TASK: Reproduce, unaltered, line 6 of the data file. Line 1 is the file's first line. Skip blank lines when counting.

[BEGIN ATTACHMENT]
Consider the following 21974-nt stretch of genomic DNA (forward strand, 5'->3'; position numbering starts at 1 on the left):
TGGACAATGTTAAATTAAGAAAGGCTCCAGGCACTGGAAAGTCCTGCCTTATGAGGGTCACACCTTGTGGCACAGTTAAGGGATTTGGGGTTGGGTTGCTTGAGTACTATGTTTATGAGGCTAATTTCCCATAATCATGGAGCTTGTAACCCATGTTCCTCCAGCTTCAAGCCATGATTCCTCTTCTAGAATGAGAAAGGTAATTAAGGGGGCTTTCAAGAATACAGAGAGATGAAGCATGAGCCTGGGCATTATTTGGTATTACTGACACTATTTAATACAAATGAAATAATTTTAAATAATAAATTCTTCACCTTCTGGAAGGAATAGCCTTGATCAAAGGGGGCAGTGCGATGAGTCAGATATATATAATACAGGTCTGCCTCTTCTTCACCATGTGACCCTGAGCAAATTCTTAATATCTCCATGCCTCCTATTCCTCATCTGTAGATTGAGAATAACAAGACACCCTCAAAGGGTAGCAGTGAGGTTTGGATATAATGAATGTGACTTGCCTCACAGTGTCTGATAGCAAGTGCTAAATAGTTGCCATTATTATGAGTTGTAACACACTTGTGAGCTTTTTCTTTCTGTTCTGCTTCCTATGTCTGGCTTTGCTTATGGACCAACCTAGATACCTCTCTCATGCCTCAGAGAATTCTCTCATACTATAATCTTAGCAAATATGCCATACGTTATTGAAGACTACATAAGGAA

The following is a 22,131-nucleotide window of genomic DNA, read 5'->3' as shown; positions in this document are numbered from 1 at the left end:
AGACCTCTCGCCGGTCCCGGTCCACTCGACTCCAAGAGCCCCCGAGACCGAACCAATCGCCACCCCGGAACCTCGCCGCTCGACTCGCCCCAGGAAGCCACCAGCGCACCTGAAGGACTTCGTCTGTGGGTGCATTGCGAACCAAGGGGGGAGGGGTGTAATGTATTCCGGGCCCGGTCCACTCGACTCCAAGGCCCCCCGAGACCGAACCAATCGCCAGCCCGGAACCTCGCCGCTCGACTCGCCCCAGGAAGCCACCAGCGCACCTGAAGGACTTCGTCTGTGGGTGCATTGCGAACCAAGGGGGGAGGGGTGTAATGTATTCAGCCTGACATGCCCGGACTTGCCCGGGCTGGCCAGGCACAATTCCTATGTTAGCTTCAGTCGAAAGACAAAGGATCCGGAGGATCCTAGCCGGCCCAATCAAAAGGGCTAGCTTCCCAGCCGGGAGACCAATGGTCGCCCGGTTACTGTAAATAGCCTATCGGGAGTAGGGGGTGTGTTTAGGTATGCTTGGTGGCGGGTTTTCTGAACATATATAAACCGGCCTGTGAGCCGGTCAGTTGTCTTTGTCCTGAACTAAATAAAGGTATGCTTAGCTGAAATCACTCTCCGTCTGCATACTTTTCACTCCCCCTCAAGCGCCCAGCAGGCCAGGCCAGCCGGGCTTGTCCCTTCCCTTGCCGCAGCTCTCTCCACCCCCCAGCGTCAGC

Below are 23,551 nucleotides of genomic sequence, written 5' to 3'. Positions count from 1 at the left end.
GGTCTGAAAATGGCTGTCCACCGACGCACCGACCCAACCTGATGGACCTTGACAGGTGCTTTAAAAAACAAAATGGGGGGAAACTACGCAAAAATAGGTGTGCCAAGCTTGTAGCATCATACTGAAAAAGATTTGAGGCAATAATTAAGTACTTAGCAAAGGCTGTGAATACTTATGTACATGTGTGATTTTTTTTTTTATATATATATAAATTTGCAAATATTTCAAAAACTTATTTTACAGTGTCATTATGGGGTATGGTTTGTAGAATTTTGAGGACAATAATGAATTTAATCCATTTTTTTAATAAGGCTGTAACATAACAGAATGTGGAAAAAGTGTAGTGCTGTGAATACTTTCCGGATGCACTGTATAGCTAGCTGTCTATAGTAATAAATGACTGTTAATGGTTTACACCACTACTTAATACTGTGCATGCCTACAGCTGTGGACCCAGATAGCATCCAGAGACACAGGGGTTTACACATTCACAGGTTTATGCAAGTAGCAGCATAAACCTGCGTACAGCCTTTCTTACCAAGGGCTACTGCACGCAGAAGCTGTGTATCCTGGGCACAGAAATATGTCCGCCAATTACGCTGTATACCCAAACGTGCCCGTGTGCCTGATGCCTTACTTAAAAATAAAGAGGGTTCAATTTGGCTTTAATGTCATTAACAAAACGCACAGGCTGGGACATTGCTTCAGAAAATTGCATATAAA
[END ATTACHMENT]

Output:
GGTCTGAAAATGGCTGTCCACCGACGCACCGACCCAACCTGATGGACCTTGACAGGTGCTTTAAAAAACAAAATGGGGGGAAACTACGCAAAAATAGGTGTGCCAAGCTTGTAGCATCATACTGAAAAAGATTTGAGGCAATAATTAAGTACTTAGCAAAGGCTGTGAATACTTATGTACATGTGTGATTTTTTTTTTTATATATATATAAATTTGCAAATATTTCAAAAACTTATTTTACAGTGTCATTATGGGGTATGGTTTGTAGAATTTTGAGGACAATAATGAATTTAATCCATTTTTTTAATAAGGCTGTAACATAACAGAATGTGGAAAAAGTGTAGTGCTGTGAATACTTTCCGGATGCACTGTATAGCTAGCTGTCTATAGTAATAAATGACTGTTAATGGTTTACACCACTACTTAATACTGTGCATGCCTACAGCTGTGGACCCAGATAGCATCCAGAGACACAGGGGTTTACACATTCACAGGTTTATGCAAGTAGCAGCATAAACCTGCGTACAGCCTTTCTTACCAAGGGCTACTGCACGCAGAAGCTGTGTATCCTGGGCACAGAAATATGTCCGCCAATTACGCTGTATACCCAAACGTGCCCGTGTGCCTGATGCCTTACTTAAAAATAAAGAGGGTTCAATTTGGCTTTAATGTCATTAACAAAACGCACAGGCTGGGACATTGCTTCAGAAAATTGCATATAAA